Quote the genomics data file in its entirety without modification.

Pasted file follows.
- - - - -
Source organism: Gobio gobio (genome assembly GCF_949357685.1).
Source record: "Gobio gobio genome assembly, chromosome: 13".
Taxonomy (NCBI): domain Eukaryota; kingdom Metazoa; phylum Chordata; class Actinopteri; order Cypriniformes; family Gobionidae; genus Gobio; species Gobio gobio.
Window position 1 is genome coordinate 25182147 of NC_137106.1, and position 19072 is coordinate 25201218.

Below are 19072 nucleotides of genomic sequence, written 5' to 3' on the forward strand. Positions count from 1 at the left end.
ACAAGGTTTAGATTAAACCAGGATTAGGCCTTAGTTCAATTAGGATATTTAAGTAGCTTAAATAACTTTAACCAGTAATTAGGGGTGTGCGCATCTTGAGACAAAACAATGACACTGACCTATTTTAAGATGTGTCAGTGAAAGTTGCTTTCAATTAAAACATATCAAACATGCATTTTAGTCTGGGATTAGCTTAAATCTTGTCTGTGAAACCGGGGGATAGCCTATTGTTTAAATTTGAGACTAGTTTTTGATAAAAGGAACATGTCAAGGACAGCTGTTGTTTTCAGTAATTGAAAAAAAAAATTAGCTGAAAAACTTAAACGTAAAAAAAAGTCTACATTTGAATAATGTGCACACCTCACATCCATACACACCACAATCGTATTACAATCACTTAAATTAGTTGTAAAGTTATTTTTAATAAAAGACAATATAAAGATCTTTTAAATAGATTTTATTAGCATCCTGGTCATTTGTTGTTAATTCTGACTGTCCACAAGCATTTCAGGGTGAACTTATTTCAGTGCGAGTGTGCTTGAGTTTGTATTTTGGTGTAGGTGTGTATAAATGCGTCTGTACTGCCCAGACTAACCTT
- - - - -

Source organism: Gobio gobio (genome assembly GCF_949357685.1).
Source record: "Gobio gobio genome assembly, chromosome: 13".
Taxonomy (NCBI): domain Eukaryota; kingdom Metazoa; phylum Chordata; class Actinopteri; order Cypriniformes; family Gobionidae; genus Gobio; species Gobio gobio.
Window position 1 is genome coordinate 25182147 of NC_137106.1, and position 19072 is coordinate 25201218.

Below are 19072 nucleotides of genomic sequence, written 5' to 3' on the forward strand. Positions count from 1 at the left end.
ACAAGGTTTAGATTAAACCAGGATTAGGCCTTAGTTCAATTAGGATATTTAAGTAGCTTAAATAACTTTAACCAGTAATTAGGGGTGTGCGCATCTTGAGACAAAACAATGACACTGACCTATTTTAAGATGTGTCAGTGAAAGTTGCTTTCAATTAAAACATATCAAACATGCATTTTAGTCTGGGATTAGCTTAAATCTTGTCTGTGAAACCGGGGGATAGCCTATTGTTTAAATTTGAGACTAGTTTTTGATAAAAGGAACATGTCAAGGACAGCTGTTGTTTTCAGTAATTGAAAAAAAAAATTAGCTGAAAAACTTAAACGTAAAAAAAAGTCTACATTTGAATAATGTGCACACCTCACATCCATACACACCACAATCGTATTACAATCACTTAAATTAGTTGTAAAGTTATTTTTAATAAAAGACAATATAAAGATCTTTTAAATAGATTTTATTAGCATCCTGGTCATTTGTTGTTAATTCTGACTGTCCACAAGCATTTCAGGGTGAACTTATTTCAGTGCGAGTGTGCTTGAGTTTGTATTTTGGTGTAGGTGTGTATAAATGCGTCTGTACTGCCCAGACTAACCTT